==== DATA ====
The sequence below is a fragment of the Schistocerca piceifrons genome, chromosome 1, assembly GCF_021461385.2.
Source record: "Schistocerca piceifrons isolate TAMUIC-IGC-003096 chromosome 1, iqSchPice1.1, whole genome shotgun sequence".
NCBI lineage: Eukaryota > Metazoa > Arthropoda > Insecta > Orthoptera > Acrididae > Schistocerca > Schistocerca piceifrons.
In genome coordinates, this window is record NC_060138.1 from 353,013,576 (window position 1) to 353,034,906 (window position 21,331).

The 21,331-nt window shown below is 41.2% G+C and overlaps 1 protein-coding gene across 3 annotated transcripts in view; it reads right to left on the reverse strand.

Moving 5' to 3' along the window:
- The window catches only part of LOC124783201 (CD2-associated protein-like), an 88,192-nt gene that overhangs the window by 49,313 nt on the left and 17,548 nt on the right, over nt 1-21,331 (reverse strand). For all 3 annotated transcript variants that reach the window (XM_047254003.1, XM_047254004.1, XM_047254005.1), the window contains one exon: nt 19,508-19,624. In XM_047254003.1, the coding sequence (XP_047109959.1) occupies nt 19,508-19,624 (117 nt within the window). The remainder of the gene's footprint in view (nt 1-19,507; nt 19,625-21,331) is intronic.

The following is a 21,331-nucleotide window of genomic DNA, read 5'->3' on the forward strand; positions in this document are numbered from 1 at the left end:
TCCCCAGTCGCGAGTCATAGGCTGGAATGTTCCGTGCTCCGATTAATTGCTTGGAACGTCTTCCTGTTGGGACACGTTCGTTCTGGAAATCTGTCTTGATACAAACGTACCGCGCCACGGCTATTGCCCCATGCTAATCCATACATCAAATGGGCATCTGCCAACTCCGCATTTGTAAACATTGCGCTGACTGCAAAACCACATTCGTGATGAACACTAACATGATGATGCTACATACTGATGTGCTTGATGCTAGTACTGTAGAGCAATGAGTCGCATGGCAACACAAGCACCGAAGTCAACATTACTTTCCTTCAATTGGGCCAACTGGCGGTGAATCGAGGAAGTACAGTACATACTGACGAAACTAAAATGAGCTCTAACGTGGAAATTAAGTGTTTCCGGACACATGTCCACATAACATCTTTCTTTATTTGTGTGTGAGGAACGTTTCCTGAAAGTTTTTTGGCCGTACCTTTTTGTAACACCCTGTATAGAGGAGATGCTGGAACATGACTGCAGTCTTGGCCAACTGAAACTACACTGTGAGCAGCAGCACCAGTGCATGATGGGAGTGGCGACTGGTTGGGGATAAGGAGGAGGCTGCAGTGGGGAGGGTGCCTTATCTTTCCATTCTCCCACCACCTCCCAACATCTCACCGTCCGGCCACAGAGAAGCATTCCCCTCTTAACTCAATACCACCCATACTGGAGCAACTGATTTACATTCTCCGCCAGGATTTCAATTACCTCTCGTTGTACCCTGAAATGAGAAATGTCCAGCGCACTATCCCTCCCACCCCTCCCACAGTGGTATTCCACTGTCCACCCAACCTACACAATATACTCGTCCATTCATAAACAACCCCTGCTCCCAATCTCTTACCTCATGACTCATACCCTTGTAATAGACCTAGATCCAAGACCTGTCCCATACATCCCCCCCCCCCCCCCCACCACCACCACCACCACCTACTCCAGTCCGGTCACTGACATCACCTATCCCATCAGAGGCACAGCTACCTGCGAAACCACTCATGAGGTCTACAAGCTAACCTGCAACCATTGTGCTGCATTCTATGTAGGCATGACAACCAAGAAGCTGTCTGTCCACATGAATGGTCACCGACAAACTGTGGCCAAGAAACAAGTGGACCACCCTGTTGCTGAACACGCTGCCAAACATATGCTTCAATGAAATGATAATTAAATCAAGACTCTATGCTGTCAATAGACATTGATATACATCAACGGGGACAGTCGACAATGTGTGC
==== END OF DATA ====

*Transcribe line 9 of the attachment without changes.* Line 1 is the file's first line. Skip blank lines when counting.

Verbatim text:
TCCCCAGTCGCGAGTCATAGGCTGGAATGTTCCGTGCTCCGATTAATTGCTTGGAACGTCTTCCTGTTGGGACACGTTCGTTCTGGAAATCTGTCTTGATACAAACGTACCGCGCCACGGCTATTGCCCCATGCTAATCCATACATCAAATGGGCATCTGCCAACTCCGCATTTGTAAACATTGCGCTGACTGCAAAACCACATTCGTGATGAACACTAACATGATGATGCTACATACTGATGTGCTTGATGCTAGTACTGTAGAGCAATGAGTCGCATGGCAACACAAGCACCGAAGTCAACATTACTTTCCTTCAATTGGGCCAACTGGCGGTGAATCGAGGAAGTACAGTACATACTGACGAAACTAAAATGAGCTCTAACGTGGAAATTAAGTGTTTCCGGACACATGTCCACATAACATCTTTCTTTATTTGTGTGTGAGGAACGTTTCCTGAAAGTTTTTTGGCCGTACCTTTTTGTAACACCCTGTATAGAGGAGATGCTGGAACATGACTGCAGTCTTGGCCAACTGAAACTACACTGTGAGCAGCAGCACCAGTGCATGATGGGAGTGGCGACTGGTTGGGGATAAGGAGGAGGCTGCAGTGGGGAGGGTGCCTTATCTTTCCATTCTCCCACCACCTCCCAACATCTCACCGTCCGGCCACAGAGAAGCATTCCCCTCTTAACTCAATACCACCCATACTGGAGCAACTGATTTACATTCTCCGCCAGGATTTCAATTACCTCTCGTTGTACCCTGAAATGAGAAATGTCCAGCGCACTATCCCTCCCACCCCTCCCACAGTGGTATTCCACTGTCCACCCAACCTACACAATATACTCGTCCATTCATAAACAACCCCTGCTCCCAATCTCTTACCTCATGACTCATACCCTTGTAATAGACCTAGATCCAAGACCTGTCCCATACATCCCCCCCCCCCCCCCCACCACCACCACCACCACCTACTCCAGTCCGGTCACTGACATCACCTATCCCATCAGAGGCACAGCTACCTGCGAAACCACTCATGAGGTCTACAAGCTAACCTGCAACCATTGTGCTGCATTCTATGTAGGCATGACAACCAAGAAGCTGTCTGTCCACATGAATGGTCACCGACAAACTGTGGCCAAGAAACAAGTGGACCACCCTGTTGCTGAACACGCTGCCAAACATATGCTTCAATGAAATGATAATTAAATCAAGACTCTATGCTGTCAATAGACATTGATATACATCAACGGGGACAGTCGACAATGTGTGC